Mortgages 

Interest-only mortgage boost from Leeds

Interest-only mortgage boost from Leeds

Leeds Building Society has made changes to lending criteria for interest-only mortgages.

Richard Fearon, chief commercial officer of Leeds Building Society, said: “We have made a committment to serving those parts of the mortgage market which we believe are currently underserved.

“Interest-only mortgages have become underserved and we believe it is right to commit more to this lending space.”

The society is increasing its maximum loan-to-value (LTV) from 50 per cent to 60 per cent on all interest-only mortgages.

This includes its part-and-part mortgage ranges, which are available up to 75 per cent. Part-and-part customers can get up to 60 per cent LTV as interest-only and the remainder on a capital and repayment basis.

There will also no longer be a minimum income requirement, and the society will accept the sale of the property as a method of repayment.

Mr Fearon said: “Interest-only has become the domain of the wealthy but we believe product is useful for the mass affluent too, the self-employed, and those wanting more flexibility.”

There will still be an affordability test, but this will be on the same basis as a full capital repayment mortgage. Affordability is stress-tested based on different interest rate rise scenarios, up to approximately 7 per cent.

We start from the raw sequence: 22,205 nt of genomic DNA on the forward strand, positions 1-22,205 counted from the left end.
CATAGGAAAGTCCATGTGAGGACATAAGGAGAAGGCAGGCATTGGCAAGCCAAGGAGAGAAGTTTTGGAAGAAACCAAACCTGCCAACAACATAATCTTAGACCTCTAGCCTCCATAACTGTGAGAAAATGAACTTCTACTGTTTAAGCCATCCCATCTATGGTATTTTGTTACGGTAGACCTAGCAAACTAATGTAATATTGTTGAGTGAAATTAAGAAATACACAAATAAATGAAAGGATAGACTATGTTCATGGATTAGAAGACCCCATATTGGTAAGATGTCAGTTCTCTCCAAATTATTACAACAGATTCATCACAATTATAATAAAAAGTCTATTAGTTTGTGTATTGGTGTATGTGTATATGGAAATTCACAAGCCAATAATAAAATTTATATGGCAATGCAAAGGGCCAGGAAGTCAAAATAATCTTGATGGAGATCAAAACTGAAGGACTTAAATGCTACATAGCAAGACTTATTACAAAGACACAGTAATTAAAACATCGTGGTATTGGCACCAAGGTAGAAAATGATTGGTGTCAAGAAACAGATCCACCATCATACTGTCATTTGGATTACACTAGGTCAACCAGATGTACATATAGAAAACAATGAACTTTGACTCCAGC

Mr Fearon said the decision to bolster its interest-only range came about during Leeds Building Society’s directors’ conference earlier this year.

After the 2008 credit crisis, many lenders cut back on interest-only lending, especially in 2012 and 2013 when the City regulator started to scrutinise the sector.

In 2013, the FCA published a 49-page report, Residential Interest-Only Mortgages from Experian, and a 149-page report by GfK, called Interest-Only Mortgages - Consumer Research.

The findings included:

■ By 2020, approximately 600,000 borrowers will see their interest-only mortgage mature.

■ Just under half of all interest-only borrowers are modelled as likely to have a shortfall.

■ A third of the 2020 shortfalls are expected to be more than £50,000.

This regulatory attention, coupled with an already squeezed lending market in the wake of the financial crisis, led to tighter restrictions being imposed as part of the 2014 Mortgage Market Review (MMR).

As a result, many lenders withdrew from the market altogether, citing tough new affordability measures and regulatory scrutiny as reasons, although as the Council for Mortgage Lenders data revealed, interest-only stock still makes up a significant slice of the mortgage market.

CML data as at the end of 2015 revealed interest-only stock totalled £238bn, £208bn of which was pure interest-only.

Mr Fearon added: “We never left the interest-only market and I would imagine we will see other lenders get interested in coming back to the market over time.”

Who’s in the interest-only market?

TSB is a relative newcomer, having launched in September 2013, after being divested from Lloyds Banking Group. It offers interest-only mortgages, subject to customers meeting qualifying repayment strategy criteria and having a loan-to-value (LTV) up to 75 per cent.

Currently, Bank of Ireland offers up to 60 per cent LTV, with rates starting from 1.5 per cent.

Aldermore considers owner-occupier interest-only applications for up to 75 per cent LTV, and 80 per cent for most buy-to-let properties.

Other lenders have started to return. NatWest, for example, pulled out in 2013, but as FTAdviser reported last year, Natwest Intermediary Solutions reintroduced residential interest-only mortgages for new business from 21 September 2015, with a maximum loan-to-value of 75 per cent although you need a minimum income.

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